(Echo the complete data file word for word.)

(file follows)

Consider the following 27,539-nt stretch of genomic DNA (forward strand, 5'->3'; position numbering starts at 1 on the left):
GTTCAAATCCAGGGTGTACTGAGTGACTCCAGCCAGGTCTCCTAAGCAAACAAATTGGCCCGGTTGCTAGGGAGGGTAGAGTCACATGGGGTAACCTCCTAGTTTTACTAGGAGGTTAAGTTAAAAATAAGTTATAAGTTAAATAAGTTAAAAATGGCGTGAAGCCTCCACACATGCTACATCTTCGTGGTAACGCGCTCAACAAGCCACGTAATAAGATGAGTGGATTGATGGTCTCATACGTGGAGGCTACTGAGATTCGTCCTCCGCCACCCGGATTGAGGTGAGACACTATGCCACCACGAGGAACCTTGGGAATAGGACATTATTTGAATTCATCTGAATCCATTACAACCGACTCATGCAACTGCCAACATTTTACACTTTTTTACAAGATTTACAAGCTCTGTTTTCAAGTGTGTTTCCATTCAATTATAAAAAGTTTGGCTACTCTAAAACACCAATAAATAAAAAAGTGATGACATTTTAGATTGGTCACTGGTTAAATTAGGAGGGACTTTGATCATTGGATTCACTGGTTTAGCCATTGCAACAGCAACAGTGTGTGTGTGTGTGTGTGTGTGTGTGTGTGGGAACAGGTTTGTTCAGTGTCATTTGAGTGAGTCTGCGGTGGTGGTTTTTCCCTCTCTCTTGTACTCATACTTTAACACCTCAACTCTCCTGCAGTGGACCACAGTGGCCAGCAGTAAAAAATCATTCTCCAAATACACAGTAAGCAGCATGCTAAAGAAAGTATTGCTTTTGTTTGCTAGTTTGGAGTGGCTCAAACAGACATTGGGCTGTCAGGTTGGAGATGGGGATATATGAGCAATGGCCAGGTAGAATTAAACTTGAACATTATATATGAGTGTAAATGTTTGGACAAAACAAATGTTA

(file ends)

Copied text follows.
Consider the following 27,539-nt stretch of genomic DNA (forward strand, 5'->3'; position numbering starts at 1 on the left):
GTTCAAATCCAGGGTGTACTGAGTGACTCCAGCCAGGTCTCCTAAGCAAACAAATTGGCCCGGTTGCTAGGGAGGGTAGAGTCACATGGGGTAACCTCCTAGTTTTACTAGGAGGTTAAGTTAAAAATAAGTTATAAGTTAAATAAGTTAAAAATGGCGTGAAGCCTCCACACATGCTACATCTTCGTGGTAACGCGCTCAACAAGCCACGTAATAAGATGAGTGGATTGATGGTCTCATACGTGGAGGCTACTGAGATTCGTCCTCCGCCACCCGGATTGAGGTGAGACACTATGCCACCACGAGGAACCTTGGGAATAGGACATTATTTGAATTCATCTGAATCCATTACAACCGACTCATGCAACTGCCAACATTTTACACTTTTTTACAAGATTTACAAGCTCTGTTTTCAAGTGTGTTTCCATTCAATTATAAAAAGTTTGGCTACTCTAAAACACCAATAAATAAAAAAGTGATGACATTTTAGATTGGTCACTGGTTAAATTAGGAGGGACTTTGATCATTGGATTCACTGGTTTAGCCATTGCAACAGCAACAGTGTGTGTGTGTGTGTGTGTGTGTGTGTGTGGGAACAGGTTTGTTCAGTGTCATTTGAGTGAGTCTGCGGTGGTGGTTTTTCCCTCTCTCTTGTACTCATACTTTAACACCTCAACTCTCCTGCAGTGGACCACAGTGGCCAGCAGTAAAAAATCATTCTCCAAATACACAGTAAGCAGCATGCTAAAGAAAGTATTGCTTTTGTTTGCTAGTTTGGAGTGGCTCAAACAGACATTGGGCTGTCAGGTTGGAGATGGGGATATATGAGCAATGGCCAGGTAGAATTAAACTTGAACATTATATATGAGTGTAAATGTTTGGACAAAACAAATGTTA